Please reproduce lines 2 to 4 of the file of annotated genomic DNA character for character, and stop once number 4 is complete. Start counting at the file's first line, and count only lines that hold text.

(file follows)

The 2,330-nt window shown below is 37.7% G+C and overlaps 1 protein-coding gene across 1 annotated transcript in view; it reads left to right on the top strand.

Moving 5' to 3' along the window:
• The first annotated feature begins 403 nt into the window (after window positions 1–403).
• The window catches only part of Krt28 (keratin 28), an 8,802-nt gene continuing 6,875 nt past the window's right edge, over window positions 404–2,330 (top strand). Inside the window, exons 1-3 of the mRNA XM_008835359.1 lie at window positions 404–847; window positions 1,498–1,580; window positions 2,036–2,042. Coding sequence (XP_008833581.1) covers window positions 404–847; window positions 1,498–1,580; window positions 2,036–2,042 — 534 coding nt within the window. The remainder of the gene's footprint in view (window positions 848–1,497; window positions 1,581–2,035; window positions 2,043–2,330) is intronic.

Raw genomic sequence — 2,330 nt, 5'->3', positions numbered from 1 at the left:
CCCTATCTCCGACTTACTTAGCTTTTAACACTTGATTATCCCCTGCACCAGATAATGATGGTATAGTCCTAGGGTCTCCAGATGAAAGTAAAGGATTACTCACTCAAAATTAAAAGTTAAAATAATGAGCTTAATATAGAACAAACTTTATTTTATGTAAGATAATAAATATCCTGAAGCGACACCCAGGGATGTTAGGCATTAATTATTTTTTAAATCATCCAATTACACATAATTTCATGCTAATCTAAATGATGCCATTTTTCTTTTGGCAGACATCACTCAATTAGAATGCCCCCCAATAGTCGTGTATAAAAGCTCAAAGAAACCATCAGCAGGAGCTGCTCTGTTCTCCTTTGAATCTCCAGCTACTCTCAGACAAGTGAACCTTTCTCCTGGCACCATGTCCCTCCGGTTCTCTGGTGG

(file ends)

Moving 5' to 3' along the window:
• The first annotated feature begins 403 nt into the window (after window positions 1–403).
• The window catches only part of Krt28 (keratin 28), an 8,802-nt gene continuing 6,875 nt past the window's right edge, over window positions 404–2,330 (top strand). Inside the window, exons 1-3 of the mRNA XM_008835359.1 lie at window positions 404–847; window positions 1,498–1,580; window positions 2,036–2,042. Coding sequence (XP_008833581.1) covers window positions 404–847; window positions 1,498–1,580; window positions 2,036–2,042 — 534 coding nt within the window. The remainder of the gene's footprint in view (window positions 848–1,497; window positions 1,581–2,035; window positions 2,043–2,330) is intronic.